Over the next series of months I will be blogging about technology and the less obvious dangers of this age of infinite, immediate and unrelenting information. Recently i have been reading articles and blogs that sing the benefits of having so much information/technology at our hands. As one blogger confided, whenever you want it whatever you want, it’s like being a crack addict in a crack den, but it’s crack that’s good for you. In one article about the wonder of the app store, the author, a father of three, talked about trying to build a campfire with his kids, and when the fire would not start, quickly finding an app that explained how to make the the flame catch (for which he was deemed wonder dad). On the same camping trip, he reported being impressed by his own ability to use technology to splice together pictures of himself as a boy doing the same activities that his own children were engaging in right in front of him (which he watched through his smart phone lens). In another blog about summertime, the author boasts how, on a rainy day, she quickly called up an app that delivered the top dozen creative games to play with kids when weather strikes. Yet another talked of being a hero to his daughter because he used his iphone to save the day when his daughter got stuck on her prized landyerd weaving. The list of miracles that the internet is credited with accomplishing is endless and includes more obvious ones as well, for example, being able to find out exactly what to do when you are in a new summer town, and luckily, to be able to complete all of it without having to do any of the exploring yourself.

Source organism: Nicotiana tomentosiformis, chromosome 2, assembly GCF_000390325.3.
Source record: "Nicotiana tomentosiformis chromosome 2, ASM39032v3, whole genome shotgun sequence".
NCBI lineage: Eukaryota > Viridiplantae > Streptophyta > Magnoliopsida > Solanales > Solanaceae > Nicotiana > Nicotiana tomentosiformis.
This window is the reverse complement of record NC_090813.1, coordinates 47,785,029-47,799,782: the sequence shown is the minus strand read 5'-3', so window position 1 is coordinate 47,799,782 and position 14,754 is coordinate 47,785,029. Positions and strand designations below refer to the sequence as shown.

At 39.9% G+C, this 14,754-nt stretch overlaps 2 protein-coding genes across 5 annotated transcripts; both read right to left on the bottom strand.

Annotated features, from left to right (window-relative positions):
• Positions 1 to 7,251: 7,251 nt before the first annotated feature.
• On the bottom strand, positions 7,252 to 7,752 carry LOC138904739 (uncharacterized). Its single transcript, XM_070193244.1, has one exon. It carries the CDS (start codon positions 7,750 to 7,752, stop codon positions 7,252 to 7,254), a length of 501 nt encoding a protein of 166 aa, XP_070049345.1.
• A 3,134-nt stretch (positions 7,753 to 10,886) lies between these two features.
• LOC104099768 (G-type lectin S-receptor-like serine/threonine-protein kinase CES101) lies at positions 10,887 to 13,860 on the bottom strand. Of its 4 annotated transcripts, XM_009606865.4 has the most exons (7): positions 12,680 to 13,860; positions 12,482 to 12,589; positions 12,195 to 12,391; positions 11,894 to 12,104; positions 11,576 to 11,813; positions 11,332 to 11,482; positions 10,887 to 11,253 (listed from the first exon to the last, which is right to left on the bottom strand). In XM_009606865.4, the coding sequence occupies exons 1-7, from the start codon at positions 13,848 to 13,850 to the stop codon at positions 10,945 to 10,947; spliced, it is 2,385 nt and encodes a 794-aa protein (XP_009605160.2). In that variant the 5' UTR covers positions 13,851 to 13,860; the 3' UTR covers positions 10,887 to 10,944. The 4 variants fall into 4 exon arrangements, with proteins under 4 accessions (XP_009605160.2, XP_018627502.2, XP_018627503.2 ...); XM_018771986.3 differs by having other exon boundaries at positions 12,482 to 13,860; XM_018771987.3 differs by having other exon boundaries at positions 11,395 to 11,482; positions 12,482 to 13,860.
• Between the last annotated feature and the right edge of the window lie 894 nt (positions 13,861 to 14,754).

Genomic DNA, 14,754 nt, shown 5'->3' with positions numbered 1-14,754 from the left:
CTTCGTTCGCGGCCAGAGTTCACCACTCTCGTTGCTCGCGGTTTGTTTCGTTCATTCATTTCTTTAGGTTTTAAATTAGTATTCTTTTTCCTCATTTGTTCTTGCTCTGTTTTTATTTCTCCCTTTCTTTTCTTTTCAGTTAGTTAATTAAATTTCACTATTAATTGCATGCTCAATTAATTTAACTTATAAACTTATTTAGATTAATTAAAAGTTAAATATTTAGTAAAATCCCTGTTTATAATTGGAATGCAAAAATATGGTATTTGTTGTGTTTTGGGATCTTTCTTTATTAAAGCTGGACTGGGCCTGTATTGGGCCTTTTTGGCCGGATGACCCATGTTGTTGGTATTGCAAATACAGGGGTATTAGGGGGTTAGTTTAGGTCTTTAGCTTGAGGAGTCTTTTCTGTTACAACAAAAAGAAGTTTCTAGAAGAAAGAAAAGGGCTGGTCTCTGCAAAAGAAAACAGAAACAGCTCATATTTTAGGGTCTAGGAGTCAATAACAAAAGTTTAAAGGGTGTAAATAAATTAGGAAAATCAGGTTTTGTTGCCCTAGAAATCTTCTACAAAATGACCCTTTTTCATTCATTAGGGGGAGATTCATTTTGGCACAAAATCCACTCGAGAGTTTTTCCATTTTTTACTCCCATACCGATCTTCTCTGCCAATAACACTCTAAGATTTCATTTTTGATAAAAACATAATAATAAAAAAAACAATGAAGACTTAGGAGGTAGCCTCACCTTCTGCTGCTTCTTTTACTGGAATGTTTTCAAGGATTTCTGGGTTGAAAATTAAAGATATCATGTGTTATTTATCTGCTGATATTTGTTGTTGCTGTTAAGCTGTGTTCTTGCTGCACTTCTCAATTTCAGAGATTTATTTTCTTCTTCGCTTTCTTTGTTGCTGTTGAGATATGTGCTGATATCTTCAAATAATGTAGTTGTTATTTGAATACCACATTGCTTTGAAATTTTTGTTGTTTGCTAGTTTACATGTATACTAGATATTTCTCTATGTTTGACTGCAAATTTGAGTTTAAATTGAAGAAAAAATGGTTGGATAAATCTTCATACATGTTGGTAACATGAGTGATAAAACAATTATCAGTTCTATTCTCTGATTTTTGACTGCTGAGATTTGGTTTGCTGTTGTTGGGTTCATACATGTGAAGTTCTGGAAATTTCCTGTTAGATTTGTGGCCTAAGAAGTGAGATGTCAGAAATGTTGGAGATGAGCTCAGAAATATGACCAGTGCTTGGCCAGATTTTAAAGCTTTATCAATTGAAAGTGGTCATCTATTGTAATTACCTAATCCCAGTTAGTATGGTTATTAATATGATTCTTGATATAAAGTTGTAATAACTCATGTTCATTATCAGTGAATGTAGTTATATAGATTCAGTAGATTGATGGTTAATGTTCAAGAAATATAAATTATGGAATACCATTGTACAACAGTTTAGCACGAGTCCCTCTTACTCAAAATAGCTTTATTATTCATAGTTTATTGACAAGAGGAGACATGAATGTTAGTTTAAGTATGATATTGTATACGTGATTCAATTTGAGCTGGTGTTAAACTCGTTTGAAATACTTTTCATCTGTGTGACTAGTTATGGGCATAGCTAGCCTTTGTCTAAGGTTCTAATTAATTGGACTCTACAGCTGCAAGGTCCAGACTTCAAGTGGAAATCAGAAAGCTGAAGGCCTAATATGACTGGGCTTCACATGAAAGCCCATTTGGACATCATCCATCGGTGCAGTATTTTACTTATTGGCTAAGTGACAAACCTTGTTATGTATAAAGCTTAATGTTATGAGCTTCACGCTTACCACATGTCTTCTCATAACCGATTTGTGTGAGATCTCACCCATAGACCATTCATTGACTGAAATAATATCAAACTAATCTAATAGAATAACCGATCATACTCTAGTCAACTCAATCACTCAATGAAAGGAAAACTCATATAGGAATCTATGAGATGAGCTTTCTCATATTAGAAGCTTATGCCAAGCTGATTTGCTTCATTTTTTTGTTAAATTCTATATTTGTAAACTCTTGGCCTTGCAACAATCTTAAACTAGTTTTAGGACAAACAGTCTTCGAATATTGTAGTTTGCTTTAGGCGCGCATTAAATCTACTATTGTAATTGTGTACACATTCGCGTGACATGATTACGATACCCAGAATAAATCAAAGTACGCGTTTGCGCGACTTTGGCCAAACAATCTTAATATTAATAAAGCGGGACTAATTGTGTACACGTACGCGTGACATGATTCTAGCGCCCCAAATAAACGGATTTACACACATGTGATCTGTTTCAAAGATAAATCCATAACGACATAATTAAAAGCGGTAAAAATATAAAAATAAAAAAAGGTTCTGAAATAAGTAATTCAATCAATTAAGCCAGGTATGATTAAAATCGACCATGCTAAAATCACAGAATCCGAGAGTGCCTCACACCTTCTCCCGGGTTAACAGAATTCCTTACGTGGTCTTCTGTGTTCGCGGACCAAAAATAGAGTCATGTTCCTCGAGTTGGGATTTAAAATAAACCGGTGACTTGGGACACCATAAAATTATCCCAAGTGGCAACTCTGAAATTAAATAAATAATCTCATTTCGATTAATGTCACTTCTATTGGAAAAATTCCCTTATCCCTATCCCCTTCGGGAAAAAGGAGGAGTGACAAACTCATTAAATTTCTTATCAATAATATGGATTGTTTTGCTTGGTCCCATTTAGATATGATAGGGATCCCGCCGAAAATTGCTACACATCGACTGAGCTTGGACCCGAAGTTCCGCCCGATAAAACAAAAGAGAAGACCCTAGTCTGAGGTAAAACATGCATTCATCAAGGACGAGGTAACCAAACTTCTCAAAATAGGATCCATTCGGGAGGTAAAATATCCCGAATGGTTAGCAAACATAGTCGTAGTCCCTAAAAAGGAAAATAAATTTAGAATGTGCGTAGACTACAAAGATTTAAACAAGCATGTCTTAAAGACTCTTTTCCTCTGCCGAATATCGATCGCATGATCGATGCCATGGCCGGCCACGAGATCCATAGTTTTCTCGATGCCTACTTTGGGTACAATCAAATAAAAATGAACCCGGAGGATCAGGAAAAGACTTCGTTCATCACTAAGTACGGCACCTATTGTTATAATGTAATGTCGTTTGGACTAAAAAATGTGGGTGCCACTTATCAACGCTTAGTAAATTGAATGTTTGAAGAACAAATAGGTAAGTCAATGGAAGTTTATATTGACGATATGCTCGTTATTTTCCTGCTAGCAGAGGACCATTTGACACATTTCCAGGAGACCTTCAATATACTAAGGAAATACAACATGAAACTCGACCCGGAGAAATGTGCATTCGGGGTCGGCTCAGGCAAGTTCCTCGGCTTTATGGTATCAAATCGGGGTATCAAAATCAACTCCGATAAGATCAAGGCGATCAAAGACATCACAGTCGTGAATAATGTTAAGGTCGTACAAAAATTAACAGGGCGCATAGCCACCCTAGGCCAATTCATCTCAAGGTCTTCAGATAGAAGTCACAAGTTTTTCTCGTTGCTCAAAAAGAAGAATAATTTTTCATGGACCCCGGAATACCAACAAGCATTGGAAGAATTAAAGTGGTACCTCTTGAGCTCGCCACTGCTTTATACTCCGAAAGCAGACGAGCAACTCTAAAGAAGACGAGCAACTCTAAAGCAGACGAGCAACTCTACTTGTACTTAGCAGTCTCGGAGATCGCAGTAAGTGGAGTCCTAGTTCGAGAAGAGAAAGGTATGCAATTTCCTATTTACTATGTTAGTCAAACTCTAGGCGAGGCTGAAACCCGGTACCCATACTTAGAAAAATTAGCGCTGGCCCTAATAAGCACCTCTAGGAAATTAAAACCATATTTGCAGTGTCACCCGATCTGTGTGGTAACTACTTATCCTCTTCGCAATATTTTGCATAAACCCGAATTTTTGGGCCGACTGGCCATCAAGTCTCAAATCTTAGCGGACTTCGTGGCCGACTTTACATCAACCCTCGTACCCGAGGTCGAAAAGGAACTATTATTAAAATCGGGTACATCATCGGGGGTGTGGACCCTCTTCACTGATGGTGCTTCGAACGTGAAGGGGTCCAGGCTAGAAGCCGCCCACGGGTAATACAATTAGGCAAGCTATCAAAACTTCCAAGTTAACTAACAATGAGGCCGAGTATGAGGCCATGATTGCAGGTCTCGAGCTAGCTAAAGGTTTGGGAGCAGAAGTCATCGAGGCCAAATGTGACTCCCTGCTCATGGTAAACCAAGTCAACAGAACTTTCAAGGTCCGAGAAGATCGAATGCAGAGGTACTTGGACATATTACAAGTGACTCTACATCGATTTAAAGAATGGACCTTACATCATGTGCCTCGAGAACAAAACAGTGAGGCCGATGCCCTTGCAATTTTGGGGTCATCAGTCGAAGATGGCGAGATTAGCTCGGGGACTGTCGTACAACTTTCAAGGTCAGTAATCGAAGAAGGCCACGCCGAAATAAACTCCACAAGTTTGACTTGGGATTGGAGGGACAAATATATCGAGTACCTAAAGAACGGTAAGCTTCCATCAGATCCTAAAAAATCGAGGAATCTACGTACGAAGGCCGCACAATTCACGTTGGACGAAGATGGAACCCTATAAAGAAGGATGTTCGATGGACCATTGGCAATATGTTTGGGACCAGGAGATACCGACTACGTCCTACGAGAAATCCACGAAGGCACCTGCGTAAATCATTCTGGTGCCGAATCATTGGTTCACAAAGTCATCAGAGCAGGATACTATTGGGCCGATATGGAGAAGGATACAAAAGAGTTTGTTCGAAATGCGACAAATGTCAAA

While there is no question that it is helpful to know how to get beet juice out of a pair of pants before the stain takes hold, there is undoubtedly a huge downside to being able to access this glut of information at every moment. It does something to our brains and our consciousness as a whole when we can find out anything we need to know without having to think, imagine, remember or create. Before this boom in information technology, if we didn’t know how to do something that we wanted to do, we figured something out. We found a way to light the fire. It might not have been Google or Wikipedia’s way, but we made it work. The smores got eaten. Or, if we could not tackle the challenge, we came up with something else to do. Figuring it out or inventing a new plan–both are creative endeavors. Before we had all this information at our finger tips, we used our own minds. We thought, we imagined, we problem-solved, we invented. When we sat still and faced the fact that we didn’t know something, we were effectively giving our mind the chance to work and thereby, to stretch and grow. The experience of not knowing is a powerful and deeply beneficial exercise for the mind–perhaps the most important for both children and adults. Being without information forces us to germinate in a kind of fertile ground, the ground of potential. The ground from which we grow and evolve. The ground from which new ideas are born. Day after day, stuffing ourselves with answers, we turn our minds into flabby, sedated slobs–bloated, depressed and inert, like handcuffing an Olympic athlete to the refrigerator. Sadly, in so doing, we are literally depriving our mind of its ability and its right to exercise, to do what it is designed to do, what it loves to do. To think! While it may be fun to be able to find out anything that we want at any time, it is not good for us, and not good for the evolution of our brains or our spirits. It makes things easier, but easier is not always better.